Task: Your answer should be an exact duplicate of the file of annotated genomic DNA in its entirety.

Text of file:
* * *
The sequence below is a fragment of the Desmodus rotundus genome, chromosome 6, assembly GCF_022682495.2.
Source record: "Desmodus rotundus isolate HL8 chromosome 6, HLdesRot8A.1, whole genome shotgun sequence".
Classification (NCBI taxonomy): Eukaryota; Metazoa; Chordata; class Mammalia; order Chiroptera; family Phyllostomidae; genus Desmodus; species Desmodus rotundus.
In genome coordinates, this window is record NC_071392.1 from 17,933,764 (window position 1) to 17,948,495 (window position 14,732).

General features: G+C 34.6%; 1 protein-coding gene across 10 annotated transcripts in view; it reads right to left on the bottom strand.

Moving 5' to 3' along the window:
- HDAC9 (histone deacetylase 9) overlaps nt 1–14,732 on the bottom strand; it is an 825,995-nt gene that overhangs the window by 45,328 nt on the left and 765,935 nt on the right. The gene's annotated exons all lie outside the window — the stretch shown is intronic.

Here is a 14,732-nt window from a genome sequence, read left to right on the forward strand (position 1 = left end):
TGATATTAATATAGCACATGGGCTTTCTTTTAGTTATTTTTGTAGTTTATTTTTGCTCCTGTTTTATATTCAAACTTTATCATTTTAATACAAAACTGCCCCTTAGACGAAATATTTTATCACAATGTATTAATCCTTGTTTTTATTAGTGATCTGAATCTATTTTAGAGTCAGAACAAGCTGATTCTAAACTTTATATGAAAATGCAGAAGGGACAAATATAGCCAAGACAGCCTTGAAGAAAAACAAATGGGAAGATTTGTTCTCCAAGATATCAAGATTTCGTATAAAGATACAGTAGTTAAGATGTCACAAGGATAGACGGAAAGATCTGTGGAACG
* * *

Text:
The sequence below is a fragment of the Desmodus rotundus genome, chromosome 6, assembly GCF_022682495.2.
Source record: "Desmodus rotundus isolate HL8 chromosome 6, HLdesRot8A.1, whole genome shotgun sequence".
Classification (NCBI taxonomy): Eukaryota; Metazoa; Chordata; class Mammalia; order Chiroptera; family Phyllostomidae; genus Desmodus; species Desmodus rotundus.
In genome coordinates, this window is record NC_071392.1 from 17,933,764 (window position 1) to 17,948,495 (window position 14,732).

General features: G+C 34.6%; 1 protein-coding gene across 10 annotated transcripts in view; it reads right to left on the bottom strand.

Moving 5' to 3' along the window:
- HDAC9 (histone deacetylase 9) overlaps nt 1–14,732 on the bottom strand; it is an 825,995-nt gene that overhangs the window by 45,328 nt on the left and 765,935 nt on the right. The gene's annotated exons all lie outside the window — the stretch shown is intronic.

Here is a 14,732-nt window from a genome sequence, read left to right on the forward strand (position 1 = left end):
TGATATTAATATAGCACATGGGCTTTCTTTTAGTTATTTTTGTAGTTTATTTTTGCTCCTGTTTTATATTCAAACTTTATCATTTTAATACAAAACTGCCCCTTAGACGAAATATTTTATCACAATGTATTAATCCTTGTTTTTATTAGTGATCTGAATCTATTTTAGAGTCAGAACAAGCTGATTCTAAACTTTATATGAAAATGCAGAAGGGACAAATATAGCCAAGACAGCCTTGAAGAAAAACAAATGGGAAGATTTGTTCTCCAAGATATCAAGATTTCGTATAAAGATACAGTAGTTAAGATGTCACAAGGATAGACGGAAAGATCTGTGGAACG